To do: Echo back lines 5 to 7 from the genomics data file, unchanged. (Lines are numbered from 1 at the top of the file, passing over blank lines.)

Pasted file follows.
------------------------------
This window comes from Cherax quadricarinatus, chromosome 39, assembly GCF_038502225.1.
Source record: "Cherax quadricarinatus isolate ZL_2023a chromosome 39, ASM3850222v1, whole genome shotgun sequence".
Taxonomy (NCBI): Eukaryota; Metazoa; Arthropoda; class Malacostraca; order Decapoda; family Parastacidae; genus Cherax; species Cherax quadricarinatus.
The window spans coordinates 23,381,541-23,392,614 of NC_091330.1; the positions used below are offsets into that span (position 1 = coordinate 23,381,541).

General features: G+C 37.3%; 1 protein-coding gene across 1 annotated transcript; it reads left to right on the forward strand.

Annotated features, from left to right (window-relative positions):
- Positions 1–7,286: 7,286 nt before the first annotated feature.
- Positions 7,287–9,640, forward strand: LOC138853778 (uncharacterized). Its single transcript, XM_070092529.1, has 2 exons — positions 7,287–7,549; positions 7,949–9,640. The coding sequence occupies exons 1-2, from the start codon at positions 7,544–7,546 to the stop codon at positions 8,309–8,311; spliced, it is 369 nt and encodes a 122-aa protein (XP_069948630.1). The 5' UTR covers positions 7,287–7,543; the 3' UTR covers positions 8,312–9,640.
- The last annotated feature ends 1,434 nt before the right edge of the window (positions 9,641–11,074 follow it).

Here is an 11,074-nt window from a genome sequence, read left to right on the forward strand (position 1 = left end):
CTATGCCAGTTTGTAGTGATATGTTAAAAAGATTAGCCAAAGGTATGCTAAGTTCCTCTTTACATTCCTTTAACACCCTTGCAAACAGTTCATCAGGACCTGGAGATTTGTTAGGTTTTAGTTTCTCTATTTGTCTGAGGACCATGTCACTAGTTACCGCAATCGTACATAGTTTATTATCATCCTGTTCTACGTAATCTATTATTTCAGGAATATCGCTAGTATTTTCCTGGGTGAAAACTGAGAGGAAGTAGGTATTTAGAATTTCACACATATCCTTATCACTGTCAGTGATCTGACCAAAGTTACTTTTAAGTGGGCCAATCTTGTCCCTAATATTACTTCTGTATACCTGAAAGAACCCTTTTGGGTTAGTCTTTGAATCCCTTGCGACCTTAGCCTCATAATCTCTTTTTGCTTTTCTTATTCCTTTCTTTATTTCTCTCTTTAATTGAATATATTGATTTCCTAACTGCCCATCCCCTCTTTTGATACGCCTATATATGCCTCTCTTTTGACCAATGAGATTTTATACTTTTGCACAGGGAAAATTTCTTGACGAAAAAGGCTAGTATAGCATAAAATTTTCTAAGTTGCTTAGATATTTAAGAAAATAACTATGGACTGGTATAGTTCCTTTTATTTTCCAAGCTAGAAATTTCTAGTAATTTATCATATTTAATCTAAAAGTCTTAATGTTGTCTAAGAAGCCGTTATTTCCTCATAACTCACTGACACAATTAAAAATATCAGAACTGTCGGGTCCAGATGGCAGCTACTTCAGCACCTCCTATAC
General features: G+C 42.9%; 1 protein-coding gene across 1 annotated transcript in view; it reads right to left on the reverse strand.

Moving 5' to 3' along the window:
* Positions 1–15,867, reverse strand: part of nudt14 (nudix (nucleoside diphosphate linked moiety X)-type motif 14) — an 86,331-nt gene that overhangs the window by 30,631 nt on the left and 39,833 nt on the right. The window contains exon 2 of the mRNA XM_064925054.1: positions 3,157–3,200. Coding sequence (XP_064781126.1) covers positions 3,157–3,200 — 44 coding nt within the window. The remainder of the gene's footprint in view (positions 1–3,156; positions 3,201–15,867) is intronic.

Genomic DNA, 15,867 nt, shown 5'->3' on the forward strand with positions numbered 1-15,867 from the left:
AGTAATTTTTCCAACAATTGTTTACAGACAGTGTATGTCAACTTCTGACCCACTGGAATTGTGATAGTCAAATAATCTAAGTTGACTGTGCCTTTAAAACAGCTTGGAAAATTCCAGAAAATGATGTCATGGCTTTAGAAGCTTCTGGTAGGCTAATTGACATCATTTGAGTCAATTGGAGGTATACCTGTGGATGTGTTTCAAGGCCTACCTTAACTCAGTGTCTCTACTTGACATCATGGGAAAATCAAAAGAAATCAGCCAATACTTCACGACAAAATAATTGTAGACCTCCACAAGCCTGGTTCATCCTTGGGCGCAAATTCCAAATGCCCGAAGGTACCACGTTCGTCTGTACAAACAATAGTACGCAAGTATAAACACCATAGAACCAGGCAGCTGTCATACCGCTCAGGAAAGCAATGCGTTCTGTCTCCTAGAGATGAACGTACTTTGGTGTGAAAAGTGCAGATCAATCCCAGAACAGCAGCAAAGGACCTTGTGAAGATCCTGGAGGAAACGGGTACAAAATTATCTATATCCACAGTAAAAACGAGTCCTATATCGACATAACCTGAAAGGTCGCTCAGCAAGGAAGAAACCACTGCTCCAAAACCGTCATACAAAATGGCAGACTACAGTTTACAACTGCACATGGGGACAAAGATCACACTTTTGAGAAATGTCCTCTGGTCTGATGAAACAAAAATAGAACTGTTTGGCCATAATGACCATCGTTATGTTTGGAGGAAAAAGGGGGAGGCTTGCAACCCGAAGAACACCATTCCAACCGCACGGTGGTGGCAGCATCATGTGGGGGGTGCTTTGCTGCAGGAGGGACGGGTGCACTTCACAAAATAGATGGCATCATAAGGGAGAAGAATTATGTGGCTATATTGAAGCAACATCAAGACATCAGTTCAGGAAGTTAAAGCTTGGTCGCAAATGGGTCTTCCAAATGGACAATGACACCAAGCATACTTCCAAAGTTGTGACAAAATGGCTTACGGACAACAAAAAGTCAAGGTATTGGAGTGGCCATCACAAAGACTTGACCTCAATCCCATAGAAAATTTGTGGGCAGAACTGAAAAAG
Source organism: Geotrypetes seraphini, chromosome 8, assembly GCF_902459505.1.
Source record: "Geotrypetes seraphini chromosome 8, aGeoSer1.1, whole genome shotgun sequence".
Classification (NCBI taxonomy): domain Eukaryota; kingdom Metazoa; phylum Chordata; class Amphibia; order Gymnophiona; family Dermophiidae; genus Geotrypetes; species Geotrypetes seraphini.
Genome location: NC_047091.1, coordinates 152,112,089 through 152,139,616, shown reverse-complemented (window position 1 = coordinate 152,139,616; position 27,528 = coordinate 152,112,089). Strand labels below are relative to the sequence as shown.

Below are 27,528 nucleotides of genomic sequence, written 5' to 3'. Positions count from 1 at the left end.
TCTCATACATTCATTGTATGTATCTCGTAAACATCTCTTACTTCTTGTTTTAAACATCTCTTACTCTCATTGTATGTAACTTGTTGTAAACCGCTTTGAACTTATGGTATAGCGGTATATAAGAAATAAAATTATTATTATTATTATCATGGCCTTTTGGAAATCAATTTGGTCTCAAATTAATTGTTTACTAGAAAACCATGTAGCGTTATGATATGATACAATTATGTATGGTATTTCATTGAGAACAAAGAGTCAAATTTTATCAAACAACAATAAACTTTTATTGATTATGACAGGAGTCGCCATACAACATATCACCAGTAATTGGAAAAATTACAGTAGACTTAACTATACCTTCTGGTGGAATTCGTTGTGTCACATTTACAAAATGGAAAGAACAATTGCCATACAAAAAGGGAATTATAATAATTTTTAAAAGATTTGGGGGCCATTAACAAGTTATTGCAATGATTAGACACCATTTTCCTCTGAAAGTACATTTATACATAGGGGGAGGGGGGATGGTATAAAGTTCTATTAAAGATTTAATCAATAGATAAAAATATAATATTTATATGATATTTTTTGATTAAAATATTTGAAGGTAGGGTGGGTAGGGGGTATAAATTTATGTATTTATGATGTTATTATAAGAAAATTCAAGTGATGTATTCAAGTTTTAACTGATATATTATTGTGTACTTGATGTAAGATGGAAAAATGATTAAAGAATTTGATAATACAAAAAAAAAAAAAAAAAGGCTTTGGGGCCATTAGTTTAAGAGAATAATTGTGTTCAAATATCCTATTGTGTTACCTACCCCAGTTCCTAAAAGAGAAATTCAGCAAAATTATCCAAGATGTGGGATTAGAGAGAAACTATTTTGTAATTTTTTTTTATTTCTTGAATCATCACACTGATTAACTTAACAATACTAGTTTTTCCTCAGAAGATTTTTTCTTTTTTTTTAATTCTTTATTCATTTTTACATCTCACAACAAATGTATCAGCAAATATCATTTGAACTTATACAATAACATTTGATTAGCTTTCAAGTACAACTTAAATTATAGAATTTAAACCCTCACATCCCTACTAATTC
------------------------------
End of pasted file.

General features: G+C 37.3%; 1 protein-coding gene across 1 annotated transcript; it reads left to right on the forward strand.

Annotated features, from left to right (window-relative positions):
- Positions 1–7,286: 7,286 nt before the first annotated feature.